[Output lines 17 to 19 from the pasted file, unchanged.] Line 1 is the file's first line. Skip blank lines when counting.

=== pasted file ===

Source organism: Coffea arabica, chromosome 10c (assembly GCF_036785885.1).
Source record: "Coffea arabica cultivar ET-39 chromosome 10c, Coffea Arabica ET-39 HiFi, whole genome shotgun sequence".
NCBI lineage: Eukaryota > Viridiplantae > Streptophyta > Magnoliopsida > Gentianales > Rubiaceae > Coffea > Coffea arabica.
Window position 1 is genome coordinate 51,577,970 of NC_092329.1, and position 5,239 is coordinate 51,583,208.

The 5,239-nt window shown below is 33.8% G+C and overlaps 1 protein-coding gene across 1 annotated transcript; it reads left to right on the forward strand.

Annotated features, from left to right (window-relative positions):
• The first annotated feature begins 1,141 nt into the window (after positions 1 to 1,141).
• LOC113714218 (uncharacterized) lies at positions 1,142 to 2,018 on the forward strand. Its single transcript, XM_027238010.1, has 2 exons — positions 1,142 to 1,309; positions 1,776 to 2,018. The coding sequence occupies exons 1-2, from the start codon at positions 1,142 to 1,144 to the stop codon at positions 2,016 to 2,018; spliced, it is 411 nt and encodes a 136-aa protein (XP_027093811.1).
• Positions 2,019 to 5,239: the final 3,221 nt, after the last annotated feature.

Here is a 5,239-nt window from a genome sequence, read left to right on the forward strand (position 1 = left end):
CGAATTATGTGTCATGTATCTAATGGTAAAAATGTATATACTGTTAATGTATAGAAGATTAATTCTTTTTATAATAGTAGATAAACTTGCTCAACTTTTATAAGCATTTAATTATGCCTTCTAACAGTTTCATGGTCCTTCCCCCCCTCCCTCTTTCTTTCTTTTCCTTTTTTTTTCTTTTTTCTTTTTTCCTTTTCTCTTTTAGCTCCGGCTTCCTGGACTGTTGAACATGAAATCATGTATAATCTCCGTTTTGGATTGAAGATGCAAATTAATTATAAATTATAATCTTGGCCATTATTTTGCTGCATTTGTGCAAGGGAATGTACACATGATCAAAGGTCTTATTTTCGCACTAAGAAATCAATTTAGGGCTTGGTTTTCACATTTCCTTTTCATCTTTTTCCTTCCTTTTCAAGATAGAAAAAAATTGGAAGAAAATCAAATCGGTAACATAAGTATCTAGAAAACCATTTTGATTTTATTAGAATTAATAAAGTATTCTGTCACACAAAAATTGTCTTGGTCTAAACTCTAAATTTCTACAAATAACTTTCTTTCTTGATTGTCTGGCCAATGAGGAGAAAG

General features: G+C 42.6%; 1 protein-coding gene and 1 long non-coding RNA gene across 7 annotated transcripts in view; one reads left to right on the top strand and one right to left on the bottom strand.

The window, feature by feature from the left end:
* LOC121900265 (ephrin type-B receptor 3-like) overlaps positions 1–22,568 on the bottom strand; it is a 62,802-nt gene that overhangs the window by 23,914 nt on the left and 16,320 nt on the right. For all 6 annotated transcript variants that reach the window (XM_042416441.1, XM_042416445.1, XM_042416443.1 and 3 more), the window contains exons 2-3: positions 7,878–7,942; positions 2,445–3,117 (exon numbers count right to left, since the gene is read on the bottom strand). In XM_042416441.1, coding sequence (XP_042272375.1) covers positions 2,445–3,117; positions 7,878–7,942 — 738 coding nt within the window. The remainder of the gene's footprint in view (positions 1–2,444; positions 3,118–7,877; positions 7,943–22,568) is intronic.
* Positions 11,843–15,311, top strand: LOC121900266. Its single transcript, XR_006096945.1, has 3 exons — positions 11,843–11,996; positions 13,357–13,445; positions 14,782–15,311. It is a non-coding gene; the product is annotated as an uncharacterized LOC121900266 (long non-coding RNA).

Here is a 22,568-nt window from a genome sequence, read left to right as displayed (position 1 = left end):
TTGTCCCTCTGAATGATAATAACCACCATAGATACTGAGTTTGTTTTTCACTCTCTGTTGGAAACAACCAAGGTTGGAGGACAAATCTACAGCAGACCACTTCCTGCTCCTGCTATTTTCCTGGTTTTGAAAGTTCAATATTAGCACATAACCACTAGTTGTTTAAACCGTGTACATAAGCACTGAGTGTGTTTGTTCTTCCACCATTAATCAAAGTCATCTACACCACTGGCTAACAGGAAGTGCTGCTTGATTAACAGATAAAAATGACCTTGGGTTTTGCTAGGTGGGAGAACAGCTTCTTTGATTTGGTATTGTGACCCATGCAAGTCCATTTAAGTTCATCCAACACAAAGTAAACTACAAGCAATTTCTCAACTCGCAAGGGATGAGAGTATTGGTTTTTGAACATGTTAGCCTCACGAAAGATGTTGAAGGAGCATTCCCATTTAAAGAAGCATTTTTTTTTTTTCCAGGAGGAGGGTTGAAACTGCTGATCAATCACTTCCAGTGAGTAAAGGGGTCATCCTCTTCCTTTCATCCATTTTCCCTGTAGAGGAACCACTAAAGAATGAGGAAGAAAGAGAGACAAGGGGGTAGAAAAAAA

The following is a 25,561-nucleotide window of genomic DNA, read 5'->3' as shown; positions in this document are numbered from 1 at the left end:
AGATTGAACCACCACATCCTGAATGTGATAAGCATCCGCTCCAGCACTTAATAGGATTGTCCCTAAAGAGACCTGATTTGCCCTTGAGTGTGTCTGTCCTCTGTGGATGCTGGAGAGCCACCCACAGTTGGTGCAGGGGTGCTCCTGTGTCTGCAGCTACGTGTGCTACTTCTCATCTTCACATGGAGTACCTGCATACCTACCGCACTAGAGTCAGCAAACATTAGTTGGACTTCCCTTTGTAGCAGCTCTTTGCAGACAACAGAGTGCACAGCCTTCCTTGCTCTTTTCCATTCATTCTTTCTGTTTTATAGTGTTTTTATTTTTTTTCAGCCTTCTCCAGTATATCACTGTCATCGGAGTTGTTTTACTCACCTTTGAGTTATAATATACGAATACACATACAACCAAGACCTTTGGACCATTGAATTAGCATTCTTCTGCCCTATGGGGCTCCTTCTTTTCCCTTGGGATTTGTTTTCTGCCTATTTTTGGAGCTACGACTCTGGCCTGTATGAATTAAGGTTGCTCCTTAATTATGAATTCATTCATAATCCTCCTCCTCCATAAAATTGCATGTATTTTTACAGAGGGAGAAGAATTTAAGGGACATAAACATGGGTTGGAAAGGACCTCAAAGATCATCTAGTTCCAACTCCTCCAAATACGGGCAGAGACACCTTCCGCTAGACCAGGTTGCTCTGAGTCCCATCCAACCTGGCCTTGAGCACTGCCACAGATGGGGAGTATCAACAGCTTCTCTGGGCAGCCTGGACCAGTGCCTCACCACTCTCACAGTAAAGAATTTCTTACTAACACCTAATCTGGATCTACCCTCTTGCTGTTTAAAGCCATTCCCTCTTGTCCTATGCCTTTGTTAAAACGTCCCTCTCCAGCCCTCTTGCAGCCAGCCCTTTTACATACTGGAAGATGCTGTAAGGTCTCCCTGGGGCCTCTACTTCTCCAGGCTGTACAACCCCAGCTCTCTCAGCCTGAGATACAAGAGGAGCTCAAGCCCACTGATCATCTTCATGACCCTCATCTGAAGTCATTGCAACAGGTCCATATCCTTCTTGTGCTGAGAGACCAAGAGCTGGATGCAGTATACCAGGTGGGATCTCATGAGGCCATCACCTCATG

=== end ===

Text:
TTGTCCCTCTGAATGATAATAACCACCATAGATACTGAGTTTGTTTTTCACTCTCTGTTGGAAACAACCAAGGTTGGAGGACAAATCTACAGCAGACCACTTCCTGCTCCTGCTATTTTCCTGGTTTTGAAAGTTCAATATTAGCACATAACCACTAGTTGTTTAAACCGTGTACATAAGCACTGAGTGTGTTTGTTCTTCCACCATTAATCAAAGTCATCTACACCACTGGCTAACAGGAAGTGCTGCTTGATTAACAGATAAAAATGACCTTGGGTTTTGCTAGGTGGGAGAACAGCTTCTTTGATTTGGTATTGTGACCCATGCAAGTCCATTTAAGTTCATCCAACACAAAGTAAACTACAAGCAATTTCTCAACTCGCAAGGGATGAGAGTATTGGTTTTTGAACATGTTAGCCTCACGAAAGATGTTGAAGGAGCATTCCCATTTAAAGAAGCATTTTTTTTTTTTCCAGGAGGAGGGTTGAAACTGCTGATCAATCACTTCCAGTGAGTAAAGGGGTCATCCTCTTCCTTTCATCCATTTTCCCTGTAGAGGAACCACTAAAGAATGAGGAAGAAAGAGAGACAAGGGGGTAGAAAAAAA

The following is a 25,561-nucleotide window of genomic DNA, read 5'->3' as shown; positions in this document are numbered from 1 at the left end:
AGATTGAACCACCACATCCTGAATGTGATAAGCATCCGCTCCAGCACTTAATAGGATTGTCCCTAAAGAGACCTGATTTGCCCTTGAGTGTGTCTGTCCTCTGTGGATGCTGGAGAGCCACCCACAGTTGGTGCAGGGGTGCTCCTGTGTCTGCAGCTACGTGTGCTACTTCTCATCTTCACATGGAGTACCTGCATACCTACCGCACTAGAGTCAGCAAACATTAGTTGGACTTCCCTTTGTAGCAGCTCTTTGCAGACAACAGAGTGCACAGCCTTCCTTGCTCTTTTCCATTCATTCTTTCTGTTTTATAGTGTTTTTATTTTTTTTCAGCCTTCTCCAGTATATCACTGTCATCGGAGTTGTTTTACTCACCTTTGAGTTATAATATACGAATACACATACAACCAAGACCTTTGGACCATTGAATTAGCATTCTTCTGCCCTATGGGGCTCCTTCTTTTCCCTTGGGATTTGTTTTCTGCCTATTTTTGGAGCTACGACTCTGGCCTGTATGAATTAAGGTTGCTCCTTAATTATGAATTCATTCATAATCCTCCTCCTCCATAAAATTGCATGTATTTTTACAGAGGGAGAAGAATTTAAGGGACATAAACATGGGTTGGAAAGGACCTCAAAGATCATCTAGTTCCAACTCCTCCAAATACGGGCAGAGACACCTTCCGCTAGACCAGGTTGCTCTGAGTCCCATCCAACCTGGCCTTGAGCACTGCCACAGATGGGGAGTATCAACAGCTTCTCTGGGCAGCCTGGACCAGTGCCTCACCACTCTCACAGTAAAGAATTTCTTACTAACACCTAATCTGGATCTACCCTCTTGCTGTTTAAAGCCATTCCCTCTTGTCCTATGCCTTTGTTAAAACGTCCCTCTCCAGCCCTCTTGCAGCCAGCCCTTTTACATACTGGAAGATGCTGTAAGGTCTCCCTGGGGCCTCTACTTCTCCAGGCTGTACAACCCCAGCTCTCTCAGCCTGAGATACAAGAGGAGCTCAAGCCCACTGATCATCTTCATGACCCTCATCTGAAGTCATTGCAACAGGTCCATATCCTTCTTGTGCTGAGAGACCAAGAGCTGGATGCAGTATACCAGGTGGGATCTCATGAGGCCATCACCTCATG